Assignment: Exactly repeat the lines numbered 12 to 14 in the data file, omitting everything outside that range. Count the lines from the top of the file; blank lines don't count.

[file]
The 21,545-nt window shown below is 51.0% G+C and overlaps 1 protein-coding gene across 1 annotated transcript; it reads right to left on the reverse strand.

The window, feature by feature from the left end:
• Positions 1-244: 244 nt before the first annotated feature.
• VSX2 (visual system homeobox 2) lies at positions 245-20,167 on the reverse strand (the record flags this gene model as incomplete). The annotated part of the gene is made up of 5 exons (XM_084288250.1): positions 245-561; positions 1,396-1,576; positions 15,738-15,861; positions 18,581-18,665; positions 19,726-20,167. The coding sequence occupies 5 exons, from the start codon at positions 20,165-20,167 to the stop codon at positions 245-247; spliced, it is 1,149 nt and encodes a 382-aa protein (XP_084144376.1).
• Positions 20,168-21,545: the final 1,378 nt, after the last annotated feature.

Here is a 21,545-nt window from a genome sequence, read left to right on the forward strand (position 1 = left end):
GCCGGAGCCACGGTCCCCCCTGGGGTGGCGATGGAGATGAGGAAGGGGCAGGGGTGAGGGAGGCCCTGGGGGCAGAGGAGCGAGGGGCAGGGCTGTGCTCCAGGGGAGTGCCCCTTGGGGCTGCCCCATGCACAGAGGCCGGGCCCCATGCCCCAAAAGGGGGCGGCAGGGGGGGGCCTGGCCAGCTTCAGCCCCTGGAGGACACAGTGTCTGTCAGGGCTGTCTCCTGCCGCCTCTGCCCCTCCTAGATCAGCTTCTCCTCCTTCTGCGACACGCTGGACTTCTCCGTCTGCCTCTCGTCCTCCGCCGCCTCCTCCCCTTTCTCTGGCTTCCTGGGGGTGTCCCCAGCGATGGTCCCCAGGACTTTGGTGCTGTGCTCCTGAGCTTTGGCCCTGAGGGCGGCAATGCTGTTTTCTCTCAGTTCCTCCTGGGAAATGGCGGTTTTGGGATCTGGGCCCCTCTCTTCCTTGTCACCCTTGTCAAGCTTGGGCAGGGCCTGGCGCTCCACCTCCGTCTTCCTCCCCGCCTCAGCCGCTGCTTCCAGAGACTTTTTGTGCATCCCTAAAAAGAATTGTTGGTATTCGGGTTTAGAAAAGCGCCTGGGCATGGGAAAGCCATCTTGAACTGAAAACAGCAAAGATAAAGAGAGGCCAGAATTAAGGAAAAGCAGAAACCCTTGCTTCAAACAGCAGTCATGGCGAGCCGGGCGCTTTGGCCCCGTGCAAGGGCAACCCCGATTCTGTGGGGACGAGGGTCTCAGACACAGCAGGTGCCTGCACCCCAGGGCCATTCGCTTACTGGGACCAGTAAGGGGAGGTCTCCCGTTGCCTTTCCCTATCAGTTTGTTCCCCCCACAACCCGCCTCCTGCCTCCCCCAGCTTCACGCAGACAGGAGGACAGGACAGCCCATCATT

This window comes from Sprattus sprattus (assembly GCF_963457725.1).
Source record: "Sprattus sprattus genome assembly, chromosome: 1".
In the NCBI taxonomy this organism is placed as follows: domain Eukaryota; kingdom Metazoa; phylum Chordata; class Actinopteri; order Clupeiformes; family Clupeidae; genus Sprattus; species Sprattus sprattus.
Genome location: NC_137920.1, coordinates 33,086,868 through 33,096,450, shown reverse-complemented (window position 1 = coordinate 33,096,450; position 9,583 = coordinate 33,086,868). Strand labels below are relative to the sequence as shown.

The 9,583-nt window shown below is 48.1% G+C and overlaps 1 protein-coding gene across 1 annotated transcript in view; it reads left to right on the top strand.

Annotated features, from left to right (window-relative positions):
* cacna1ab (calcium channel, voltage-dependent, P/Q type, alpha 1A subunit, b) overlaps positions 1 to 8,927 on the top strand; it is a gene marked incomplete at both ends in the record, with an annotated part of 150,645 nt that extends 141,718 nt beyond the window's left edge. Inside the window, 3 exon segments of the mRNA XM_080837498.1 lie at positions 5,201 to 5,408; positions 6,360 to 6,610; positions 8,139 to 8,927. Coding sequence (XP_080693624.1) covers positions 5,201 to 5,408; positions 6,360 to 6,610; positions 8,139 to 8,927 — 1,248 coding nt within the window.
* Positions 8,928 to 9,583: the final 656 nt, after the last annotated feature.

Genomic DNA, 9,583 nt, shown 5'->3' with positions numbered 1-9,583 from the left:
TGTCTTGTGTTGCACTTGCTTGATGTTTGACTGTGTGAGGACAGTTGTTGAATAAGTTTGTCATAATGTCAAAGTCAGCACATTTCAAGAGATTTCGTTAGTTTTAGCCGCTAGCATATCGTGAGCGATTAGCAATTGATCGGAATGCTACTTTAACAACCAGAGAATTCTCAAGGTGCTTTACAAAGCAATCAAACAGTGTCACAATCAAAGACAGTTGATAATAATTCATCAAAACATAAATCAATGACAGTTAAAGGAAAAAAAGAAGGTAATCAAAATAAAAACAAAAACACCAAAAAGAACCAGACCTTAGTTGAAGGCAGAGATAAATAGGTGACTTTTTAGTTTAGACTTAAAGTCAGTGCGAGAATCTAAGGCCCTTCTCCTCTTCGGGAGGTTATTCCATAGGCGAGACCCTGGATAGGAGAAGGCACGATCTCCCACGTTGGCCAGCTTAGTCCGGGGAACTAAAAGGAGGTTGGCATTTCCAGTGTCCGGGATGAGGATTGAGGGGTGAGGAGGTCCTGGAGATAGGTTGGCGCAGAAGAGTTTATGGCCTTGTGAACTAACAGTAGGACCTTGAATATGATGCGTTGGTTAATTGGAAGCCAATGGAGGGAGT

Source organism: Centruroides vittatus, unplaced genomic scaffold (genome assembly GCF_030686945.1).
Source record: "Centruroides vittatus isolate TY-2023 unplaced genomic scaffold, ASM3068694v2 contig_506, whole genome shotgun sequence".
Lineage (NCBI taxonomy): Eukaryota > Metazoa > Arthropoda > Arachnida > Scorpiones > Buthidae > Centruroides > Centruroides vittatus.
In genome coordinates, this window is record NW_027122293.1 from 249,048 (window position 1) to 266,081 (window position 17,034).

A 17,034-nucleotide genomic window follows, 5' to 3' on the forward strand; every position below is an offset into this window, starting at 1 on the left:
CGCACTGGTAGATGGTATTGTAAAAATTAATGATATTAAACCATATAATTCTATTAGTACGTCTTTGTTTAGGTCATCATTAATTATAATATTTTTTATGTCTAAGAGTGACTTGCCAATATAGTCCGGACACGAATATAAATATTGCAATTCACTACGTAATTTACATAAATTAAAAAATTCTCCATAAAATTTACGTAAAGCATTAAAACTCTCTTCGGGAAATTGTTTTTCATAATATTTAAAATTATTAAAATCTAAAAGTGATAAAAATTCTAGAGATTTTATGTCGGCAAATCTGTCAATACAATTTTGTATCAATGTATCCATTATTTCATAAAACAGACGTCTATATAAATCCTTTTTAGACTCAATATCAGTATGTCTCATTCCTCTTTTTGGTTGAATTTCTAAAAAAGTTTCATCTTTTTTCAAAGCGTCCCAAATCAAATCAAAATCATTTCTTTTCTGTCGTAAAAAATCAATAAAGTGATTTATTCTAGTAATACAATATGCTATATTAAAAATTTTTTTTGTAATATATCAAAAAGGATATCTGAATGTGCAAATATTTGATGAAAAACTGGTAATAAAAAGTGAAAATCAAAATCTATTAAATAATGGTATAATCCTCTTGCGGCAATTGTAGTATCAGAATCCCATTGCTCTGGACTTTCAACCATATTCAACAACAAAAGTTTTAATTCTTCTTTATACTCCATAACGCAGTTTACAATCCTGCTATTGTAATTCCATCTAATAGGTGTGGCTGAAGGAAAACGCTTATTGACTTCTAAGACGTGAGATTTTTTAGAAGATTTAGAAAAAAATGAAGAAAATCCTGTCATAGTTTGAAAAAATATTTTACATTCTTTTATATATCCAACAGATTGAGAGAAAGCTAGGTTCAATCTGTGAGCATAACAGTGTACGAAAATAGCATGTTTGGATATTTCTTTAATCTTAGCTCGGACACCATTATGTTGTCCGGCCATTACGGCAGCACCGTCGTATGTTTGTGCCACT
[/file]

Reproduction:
The 9,583-nt window shown below is 48.1% G+C and overlaps 1 protein-coding gene across 1 annotated transcript in view; it reads left to right on the top strand.

Annotated features, from left to right (window-relative positions):
* cacna1ab (calcium channel, voltage-dependent, P/Q type, alpha 1A subunit, b) overlaps positions 1 to 8,927 on the top strand; it is a gene marked incomplete at both ends in the record, with an annotated part of 150,645 nt that extends 141,718 nt beyond the window's left edge. Inside the window, 3 exon segments of the mRNA XM_080837498.1 lie at positions 5,201 to 5,408; positions 6,360 to 6,610; positions 8,139 to 8,927. Coding sequence (XP_080693624.1) covers positions 5,201 to 5,408; positions 6,360 to 6,610; positions 8,139 to 8,927 — 1,248 coding nt within the window.